Today, we sled the snows of homelessness. The
University of Houston's College of Engineering
presents this series about the machines that make
our civilization run, and the people whose
ingenuity created them.
I saw her where the street
passes under Highway 59. She was mushing along the
median. Her dog sled was forged from two shopping
carts. The traces were random pieces of leather.
Her three-dog team was perfectly unmatched: three
sizes, three mixes of unguessable breeds. The
tandem carts were heaped with her ragged things and
topped with two passengers -- a pair of alley cats.
The woman herself was a pile of rags. I have no
sense of her face. I can only summon up the memory
as a dusty bundle. I see the homeless every day and
wonder what it is to be reduced to that. I wonder
what it is to be one of the people we throw away
forging a technology of survival from stuff we
We see a lot of ingenuity there, but this woman
stands out -- sledding the cold streets of hot
Houston with her team of imaginary malamutes --
this Susan Butcher of the inner city.
She, of course, is the bottom line on our own
struggle for survival. She lives where I might live
if I make one fatal error, if I drop my guard, if I
slack off. God help us if we forget that her life
and ours are interconnected. Who can look at her
eerie invention without asking, "Why her and not
This faceless woman hovers in my mind more than any
I've seen. Not just for her plight but for the
quality of her action. I don't mean that mad,
ingenious solution to the problem of
transportation. Rather, it's the more primal
problem she's undertaken and solved.
After all, what is homelessness? What is the terror
it holds over us? Far more than the removal of a
roof, it's the removal of love. So this woman has
created a community of three dogs and two cats. And
that's where I am caught short.
For that's what we all seek under our comfortable
roofs, in our many-roomed dog-sleds. We all live
surrounded by bundles of possessions that hold our
sense of self. I, myself, live surrounded by two
dogs and three cats. Don't we all build the same
ark as that woman under the freeway?
I've seen and ignored many homeless people, but I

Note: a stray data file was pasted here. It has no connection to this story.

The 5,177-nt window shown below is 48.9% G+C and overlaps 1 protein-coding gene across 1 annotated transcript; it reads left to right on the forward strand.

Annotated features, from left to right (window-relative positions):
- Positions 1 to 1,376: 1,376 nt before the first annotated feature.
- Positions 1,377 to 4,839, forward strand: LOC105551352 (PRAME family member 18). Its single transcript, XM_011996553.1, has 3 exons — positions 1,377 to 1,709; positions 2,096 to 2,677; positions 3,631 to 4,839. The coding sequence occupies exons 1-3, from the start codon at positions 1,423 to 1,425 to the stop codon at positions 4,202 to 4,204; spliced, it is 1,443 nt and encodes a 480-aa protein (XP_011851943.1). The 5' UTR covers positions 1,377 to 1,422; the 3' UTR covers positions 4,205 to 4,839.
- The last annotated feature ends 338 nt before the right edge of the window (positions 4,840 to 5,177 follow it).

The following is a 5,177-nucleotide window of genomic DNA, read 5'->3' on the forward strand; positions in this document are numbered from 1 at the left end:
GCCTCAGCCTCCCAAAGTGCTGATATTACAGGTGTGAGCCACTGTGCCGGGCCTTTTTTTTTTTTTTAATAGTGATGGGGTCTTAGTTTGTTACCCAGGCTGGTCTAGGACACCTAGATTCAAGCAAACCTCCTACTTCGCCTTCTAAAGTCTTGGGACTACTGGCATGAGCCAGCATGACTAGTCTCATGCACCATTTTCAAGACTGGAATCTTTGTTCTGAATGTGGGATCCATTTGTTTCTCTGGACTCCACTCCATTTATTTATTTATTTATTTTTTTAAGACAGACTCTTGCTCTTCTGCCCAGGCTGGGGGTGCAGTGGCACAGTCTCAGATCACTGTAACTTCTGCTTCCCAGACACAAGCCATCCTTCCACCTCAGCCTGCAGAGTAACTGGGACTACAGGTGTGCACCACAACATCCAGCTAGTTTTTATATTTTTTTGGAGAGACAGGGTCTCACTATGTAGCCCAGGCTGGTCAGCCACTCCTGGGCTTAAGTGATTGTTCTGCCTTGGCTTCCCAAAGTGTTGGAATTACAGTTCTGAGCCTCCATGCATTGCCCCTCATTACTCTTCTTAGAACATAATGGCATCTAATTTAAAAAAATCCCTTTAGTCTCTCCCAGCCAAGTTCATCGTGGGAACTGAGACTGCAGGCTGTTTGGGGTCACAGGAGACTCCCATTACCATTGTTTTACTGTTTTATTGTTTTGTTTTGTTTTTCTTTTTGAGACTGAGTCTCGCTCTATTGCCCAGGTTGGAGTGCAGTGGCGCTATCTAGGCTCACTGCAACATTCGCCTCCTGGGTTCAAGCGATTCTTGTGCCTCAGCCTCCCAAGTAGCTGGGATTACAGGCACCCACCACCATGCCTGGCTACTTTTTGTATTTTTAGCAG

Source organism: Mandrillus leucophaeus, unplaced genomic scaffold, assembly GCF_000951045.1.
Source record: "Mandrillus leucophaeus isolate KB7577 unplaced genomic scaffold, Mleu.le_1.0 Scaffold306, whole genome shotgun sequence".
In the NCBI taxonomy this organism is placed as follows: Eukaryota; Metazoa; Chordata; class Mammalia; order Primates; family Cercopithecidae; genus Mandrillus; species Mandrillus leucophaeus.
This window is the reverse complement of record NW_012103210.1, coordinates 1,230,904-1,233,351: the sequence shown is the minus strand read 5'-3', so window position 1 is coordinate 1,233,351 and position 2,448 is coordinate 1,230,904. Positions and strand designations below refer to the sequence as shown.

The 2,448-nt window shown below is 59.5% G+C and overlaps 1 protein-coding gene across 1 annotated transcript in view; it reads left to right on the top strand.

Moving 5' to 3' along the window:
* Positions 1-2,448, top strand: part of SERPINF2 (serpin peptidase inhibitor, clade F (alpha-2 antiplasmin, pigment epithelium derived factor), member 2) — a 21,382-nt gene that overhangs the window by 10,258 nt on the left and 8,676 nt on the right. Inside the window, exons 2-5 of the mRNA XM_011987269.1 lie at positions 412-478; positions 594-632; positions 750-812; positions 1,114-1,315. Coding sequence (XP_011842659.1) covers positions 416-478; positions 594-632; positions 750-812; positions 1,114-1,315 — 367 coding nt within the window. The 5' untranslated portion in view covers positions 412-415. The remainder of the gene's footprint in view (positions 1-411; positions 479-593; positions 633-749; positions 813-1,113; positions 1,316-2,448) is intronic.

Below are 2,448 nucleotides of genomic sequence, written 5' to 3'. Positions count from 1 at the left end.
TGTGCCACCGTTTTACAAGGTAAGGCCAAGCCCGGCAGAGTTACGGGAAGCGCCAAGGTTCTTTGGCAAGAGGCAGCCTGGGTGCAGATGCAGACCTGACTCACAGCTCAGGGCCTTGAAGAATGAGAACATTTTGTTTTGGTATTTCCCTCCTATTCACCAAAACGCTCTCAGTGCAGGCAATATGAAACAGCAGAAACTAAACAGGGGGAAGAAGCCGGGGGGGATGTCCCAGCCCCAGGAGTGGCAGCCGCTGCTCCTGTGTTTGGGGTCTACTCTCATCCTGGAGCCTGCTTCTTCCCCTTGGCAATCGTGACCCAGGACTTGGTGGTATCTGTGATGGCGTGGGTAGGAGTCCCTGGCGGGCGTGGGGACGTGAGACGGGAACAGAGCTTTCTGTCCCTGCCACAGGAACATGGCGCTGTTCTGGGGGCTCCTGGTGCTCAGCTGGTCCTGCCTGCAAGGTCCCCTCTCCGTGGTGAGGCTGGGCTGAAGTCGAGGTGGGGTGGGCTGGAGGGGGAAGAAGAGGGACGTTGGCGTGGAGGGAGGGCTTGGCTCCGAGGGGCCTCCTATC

cannot shut this woman out of my mind. She's
brought poverty down to the same primal needs that
I feel with such intensity. The poverty I fear is
alienation of community. It is isolation. And it is
a world devoid of those material tokens that link
me to a past that formed me.
She went to the heart of that problem with her
surreal dog sled. She struck a note of alarm when
she articulated my own fear with such abstract --
and artistic -- force.
I'm John Lienhard, at the University of Houston,
where we're interested in the way inventive minds
Some while back, a hard-working, intelligent and
successful friend remarked, "My worst nightmare is
that I'll end up as a bag lady." It seemed a
frivolous fear at the time -- one that had no reason
to concern me, and which should not have concerned
her, either. Now this bag lady with her cats and
dogs! Suddenly the full texture of the danger -- and
my kinship with it --stands out all too clearly.
Following the broadcast of this episode, a listener
"... I KNOW that homeless lady at the courner of
Buffalo and 59. I've chatted with her ... and --
like you --have been impressed by her 'dog sled,'
as well as by the love she obviously has for all
those animals. ... [I've] noticed her face. It is a
dead ringer for Dorothea Lange's famous
Depression-era photo, 'Migrant Mother.' I've long
considered asking her to pose for a 1990's
reconstruction of that photo; the similarities,
both physical and situational, are amazing. I only
hesitate lest it seem like I am mocking her or
trying to take advantage of her misfortune."
For more on the Dorothea Lange's Migrant
Mother, click on the thumbnail of the actual
picture shown below:
The Engines of Our Ingenuity is
Copyright © 1988-1997 by John H.
Episode | Search Episodes |